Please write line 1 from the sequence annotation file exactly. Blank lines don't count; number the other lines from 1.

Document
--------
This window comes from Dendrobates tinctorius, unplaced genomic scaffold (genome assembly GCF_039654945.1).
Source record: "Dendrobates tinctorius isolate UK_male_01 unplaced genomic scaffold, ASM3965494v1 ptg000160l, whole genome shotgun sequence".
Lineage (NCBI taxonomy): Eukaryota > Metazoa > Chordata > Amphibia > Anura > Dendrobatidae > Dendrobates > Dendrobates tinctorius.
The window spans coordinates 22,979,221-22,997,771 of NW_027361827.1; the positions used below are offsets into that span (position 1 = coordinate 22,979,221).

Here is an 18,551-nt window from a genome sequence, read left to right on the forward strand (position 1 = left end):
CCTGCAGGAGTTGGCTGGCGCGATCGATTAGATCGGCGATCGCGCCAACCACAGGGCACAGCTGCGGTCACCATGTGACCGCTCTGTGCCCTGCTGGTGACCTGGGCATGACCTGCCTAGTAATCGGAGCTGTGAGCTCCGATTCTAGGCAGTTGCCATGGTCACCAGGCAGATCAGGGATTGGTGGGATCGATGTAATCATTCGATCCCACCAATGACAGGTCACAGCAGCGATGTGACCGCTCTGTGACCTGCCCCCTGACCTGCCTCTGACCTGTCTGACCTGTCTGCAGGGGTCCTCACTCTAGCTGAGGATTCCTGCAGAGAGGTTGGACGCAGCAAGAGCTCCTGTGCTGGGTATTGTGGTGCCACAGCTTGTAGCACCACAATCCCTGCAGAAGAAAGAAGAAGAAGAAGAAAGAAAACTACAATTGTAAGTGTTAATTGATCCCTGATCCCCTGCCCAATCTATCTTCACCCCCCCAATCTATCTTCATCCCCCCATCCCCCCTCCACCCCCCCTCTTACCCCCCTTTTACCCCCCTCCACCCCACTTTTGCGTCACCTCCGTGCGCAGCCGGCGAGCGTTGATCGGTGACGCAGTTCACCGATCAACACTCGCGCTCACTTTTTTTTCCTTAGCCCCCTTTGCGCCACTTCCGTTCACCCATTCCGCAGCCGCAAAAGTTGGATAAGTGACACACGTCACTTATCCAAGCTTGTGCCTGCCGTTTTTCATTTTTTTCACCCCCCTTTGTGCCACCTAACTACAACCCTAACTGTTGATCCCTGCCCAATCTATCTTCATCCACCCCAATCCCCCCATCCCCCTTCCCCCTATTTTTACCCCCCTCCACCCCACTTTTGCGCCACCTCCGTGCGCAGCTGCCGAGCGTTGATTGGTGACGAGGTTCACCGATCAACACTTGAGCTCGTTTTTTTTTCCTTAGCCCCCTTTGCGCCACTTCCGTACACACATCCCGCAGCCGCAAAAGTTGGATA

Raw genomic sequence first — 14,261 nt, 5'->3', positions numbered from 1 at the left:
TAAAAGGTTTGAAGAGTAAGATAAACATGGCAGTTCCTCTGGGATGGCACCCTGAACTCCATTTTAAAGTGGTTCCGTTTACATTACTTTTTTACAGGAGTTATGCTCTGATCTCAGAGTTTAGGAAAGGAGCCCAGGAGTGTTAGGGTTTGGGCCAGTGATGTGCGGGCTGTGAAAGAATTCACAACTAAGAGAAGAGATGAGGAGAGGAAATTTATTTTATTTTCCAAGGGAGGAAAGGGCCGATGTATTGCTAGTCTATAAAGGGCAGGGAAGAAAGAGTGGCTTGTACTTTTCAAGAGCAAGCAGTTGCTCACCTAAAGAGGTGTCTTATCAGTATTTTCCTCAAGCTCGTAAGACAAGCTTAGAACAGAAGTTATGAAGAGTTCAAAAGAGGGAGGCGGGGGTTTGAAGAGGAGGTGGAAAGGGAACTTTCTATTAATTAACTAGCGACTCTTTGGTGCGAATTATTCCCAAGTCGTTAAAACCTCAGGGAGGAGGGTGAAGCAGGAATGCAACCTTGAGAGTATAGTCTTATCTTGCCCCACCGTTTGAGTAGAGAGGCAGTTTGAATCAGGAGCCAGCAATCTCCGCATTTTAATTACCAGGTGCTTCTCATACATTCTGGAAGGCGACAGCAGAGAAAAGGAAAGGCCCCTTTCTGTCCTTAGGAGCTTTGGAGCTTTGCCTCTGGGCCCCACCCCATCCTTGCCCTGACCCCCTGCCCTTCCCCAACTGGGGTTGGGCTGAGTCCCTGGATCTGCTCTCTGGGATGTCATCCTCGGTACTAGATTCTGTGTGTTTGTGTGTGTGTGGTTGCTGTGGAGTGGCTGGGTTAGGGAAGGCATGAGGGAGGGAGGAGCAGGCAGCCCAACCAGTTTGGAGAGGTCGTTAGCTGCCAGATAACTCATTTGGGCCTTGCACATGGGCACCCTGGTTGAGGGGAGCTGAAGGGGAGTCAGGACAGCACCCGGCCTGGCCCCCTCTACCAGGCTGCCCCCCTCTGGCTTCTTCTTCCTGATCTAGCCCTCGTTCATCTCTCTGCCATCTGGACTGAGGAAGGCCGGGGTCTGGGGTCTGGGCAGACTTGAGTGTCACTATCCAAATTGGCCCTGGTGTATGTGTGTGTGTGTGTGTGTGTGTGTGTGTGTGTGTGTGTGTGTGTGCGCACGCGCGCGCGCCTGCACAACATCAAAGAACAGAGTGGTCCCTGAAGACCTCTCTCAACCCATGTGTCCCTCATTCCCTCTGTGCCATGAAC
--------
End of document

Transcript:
This window comes from Dendrobates tinctorius, unplaced genomic scaffold (genome assembly GCF_039654945.1).